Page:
How to start a career in the treatment of addiction

13th July 2020

Addiction and prolonged substance abuse are serious issues which have the potential to damage the lives of sufferers, as well as the lives of their loved ones. In addition to the abuse of substances such as alcohol and other drugs, there are a number of other types of addiction – all of which can be disruptive to the day-to-day functioning of those who endure them, and which may need to be treated by professionals.

People of all ages, races, religions, and backgrounds can experience addiction. The substances abused can range from legal drugs such as alcohol and prescription medication, to illegal drugs such as opioids and hallucinogens. In some cases these addictions can even be life-threatening; in Australia alone, nearly 6000 people die from diseases related to alcohol abuse every year.

As such, becoming a professional in the treatment of addiction is a fulfilling and worthwhile career choice which will potentially allow you to help people through some of the most difficult periods of their lives. You will be able to identify the harmful effects that addiction has on people, and learn to take positive and proactive steps to help guide them through their issues.


Why study the treatment of addiction?

If you are a strong communicator with an empathetic mindset, this may be the perfect career choice for you. By studying the treatment of addiction, you will eventually have a tangible effect on the lives of the people you work with, as well as the wider community. Addiction is sometimes thought of as a solitary disease, but it often has ripple effects which impact the lives of the people around the individual who suffers from it.

In many cases, addiction does not simply manifest out of nowhere; it is often the result of trauma and ongoing stress. Learning about addiction will therefore help you to understand trauma and the other causes of addiction, and enable you to mitigate their negative effects through counselling, intervention, and helping people to access the medical and psychological treatment they need.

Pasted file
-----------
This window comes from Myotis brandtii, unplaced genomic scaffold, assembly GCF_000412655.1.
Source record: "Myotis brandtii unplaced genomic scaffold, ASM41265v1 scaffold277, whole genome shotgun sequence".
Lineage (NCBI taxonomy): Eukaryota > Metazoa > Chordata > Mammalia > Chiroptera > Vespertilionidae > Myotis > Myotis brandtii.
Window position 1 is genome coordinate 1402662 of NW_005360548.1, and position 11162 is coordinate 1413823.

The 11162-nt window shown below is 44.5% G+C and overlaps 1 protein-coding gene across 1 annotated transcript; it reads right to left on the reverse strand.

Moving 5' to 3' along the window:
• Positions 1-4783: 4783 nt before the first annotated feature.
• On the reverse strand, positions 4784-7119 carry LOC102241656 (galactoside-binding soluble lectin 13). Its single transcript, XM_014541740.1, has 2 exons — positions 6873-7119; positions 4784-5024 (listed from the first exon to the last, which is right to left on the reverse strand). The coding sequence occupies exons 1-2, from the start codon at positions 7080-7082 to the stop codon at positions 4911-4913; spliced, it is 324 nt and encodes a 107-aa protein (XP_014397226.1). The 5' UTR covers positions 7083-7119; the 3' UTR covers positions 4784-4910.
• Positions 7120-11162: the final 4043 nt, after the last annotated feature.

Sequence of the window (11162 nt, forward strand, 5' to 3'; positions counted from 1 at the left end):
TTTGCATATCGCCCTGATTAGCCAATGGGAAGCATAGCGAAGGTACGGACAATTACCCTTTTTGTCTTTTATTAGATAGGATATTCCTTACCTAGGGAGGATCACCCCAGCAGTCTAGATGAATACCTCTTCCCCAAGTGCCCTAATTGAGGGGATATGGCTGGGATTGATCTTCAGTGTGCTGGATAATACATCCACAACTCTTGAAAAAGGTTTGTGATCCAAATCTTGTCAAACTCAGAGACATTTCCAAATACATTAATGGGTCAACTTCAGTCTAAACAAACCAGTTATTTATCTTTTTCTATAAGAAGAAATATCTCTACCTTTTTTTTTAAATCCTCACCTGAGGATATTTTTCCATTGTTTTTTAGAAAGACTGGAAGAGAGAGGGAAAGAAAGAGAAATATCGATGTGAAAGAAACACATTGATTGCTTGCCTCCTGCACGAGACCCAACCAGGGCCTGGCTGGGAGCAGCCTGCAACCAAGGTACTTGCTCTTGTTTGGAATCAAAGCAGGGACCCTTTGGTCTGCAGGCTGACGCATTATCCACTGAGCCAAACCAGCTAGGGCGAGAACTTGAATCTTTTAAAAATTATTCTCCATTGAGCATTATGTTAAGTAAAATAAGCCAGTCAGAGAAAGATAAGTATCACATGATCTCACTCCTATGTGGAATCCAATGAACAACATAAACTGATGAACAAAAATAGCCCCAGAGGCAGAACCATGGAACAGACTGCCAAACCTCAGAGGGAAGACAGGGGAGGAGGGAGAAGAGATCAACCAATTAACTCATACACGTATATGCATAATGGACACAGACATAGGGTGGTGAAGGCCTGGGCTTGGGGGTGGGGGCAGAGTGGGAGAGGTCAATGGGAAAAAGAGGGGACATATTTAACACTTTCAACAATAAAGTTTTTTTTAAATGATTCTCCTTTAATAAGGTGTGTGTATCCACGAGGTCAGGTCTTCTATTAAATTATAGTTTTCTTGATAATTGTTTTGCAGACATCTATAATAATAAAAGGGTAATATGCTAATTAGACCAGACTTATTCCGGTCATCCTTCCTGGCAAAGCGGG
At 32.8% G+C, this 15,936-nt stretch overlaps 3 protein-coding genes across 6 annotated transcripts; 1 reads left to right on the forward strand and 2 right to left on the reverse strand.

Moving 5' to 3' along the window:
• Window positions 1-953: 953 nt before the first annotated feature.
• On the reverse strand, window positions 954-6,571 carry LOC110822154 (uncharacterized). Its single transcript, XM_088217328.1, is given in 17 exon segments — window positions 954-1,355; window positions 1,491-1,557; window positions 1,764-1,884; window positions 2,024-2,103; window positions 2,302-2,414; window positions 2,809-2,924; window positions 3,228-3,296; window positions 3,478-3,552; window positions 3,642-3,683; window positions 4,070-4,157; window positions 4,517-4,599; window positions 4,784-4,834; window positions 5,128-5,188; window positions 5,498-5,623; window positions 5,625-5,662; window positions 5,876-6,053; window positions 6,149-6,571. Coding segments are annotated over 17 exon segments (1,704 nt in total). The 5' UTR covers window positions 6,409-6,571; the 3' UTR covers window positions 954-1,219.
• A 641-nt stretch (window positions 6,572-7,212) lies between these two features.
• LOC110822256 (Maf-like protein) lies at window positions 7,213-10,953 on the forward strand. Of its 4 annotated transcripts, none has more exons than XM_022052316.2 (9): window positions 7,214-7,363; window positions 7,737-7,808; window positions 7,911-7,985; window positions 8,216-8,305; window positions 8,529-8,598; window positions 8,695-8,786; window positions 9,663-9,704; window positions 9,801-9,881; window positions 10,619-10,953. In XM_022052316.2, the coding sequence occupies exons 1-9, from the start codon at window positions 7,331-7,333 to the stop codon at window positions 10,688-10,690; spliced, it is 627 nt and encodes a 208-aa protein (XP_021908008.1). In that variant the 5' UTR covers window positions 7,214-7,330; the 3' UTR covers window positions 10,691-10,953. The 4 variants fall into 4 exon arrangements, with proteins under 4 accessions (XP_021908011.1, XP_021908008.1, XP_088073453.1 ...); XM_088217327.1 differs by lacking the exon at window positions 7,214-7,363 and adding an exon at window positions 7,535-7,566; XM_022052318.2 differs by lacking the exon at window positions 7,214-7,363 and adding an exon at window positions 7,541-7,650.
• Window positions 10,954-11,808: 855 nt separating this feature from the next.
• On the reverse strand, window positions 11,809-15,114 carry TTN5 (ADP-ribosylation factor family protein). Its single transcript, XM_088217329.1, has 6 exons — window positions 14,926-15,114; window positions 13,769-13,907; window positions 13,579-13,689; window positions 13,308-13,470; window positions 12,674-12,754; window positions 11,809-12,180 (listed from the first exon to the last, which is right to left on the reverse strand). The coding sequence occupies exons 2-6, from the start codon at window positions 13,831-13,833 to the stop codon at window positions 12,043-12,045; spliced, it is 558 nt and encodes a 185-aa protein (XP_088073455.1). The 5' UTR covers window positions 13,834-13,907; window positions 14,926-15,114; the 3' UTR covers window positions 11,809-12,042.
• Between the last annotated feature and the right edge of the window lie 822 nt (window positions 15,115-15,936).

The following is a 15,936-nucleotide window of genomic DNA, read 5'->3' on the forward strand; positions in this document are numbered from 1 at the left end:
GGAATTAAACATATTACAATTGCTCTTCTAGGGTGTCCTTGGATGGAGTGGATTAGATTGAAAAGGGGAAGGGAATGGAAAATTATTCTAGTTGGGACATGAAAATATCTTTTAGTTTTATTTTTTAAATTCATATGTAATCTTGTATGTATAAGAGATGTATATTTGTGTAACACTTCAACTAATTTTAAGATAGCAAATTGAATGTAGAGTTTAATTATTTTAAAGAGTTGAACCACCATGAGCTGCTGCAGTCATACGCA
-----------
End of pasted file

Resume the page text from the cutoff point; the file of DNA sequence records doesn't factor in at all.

An interest in human biology and psychology would also be useful when working within this field, as addiction is often both a physical and mental malady. It can therefore be treated by addressing physiological symptoms, as well as psychological ones, and understanding the ways in which these two areas intersect and impact upon each other.

Every patient’s needs are different, and studying the treatment of addiction will allow you to meet people from many different contexts, with vastly different symptoms, and learn how to treat them with respect and sympathy. You will benefit from a widening of your own personal perspective, whilst also helping people to overcome their difficulties.


Study and Career Pathways

There are two major study pathways that may lead to a career in the treatment of addiction: studying substance abuse in particular, or a more general course within an area such as social work.

Becoming a social worker may involve specialising in community services and helping people to navigate a range of difficulties including issues with income, mental health, injustice, and changing life circumstances. Many people – particularly those within underprivileged communities – do not have access to (or the understanding of how to access) resources and services which may aid them in dealing with these problems. Studying social work will provide you with the skills necessary to help these people live happier and healthier lives.

If you’re more interested in the specific treatment of addiction, you may prefer to engage in a more targeted study pathway such as a substance abuse counsellor course or a rehabilitation counsellor course. Both of these study options focus largely on the treatment of people who suffer from addictions to alcohol and other drugs, including rehabilitation and intervention strategies. Some people who work within this field specialise in addictions to a particular type of drug, or people with addictions that derive from particular circumstances (such as young people, refugees or veterans who may be experiencing post-traumatic stress).

Most of these courses allow for some flexibility in how they are completed. Many can be studied online or on campus, and have options for both full-time and part-time study, making this pathway accessible to most people. These courses generally run for 6 to 12 months (full-time) and often include some practical as well as theoretical training.

Choosing to pursue a career in the treatment of addiction provides you with opportunities to work both within the private and government sectors, and allows for both specialisation or gaining general experience in many areas. This is an industry with a vast array of study pathways that all lead to rewarding and engaging careers.

Written by Elisa Thompson
Elisa Thompson
Elisa is a freelance writer and editor. She has a strong background in education, social and cultural studies, and has experience in research and academic writing.

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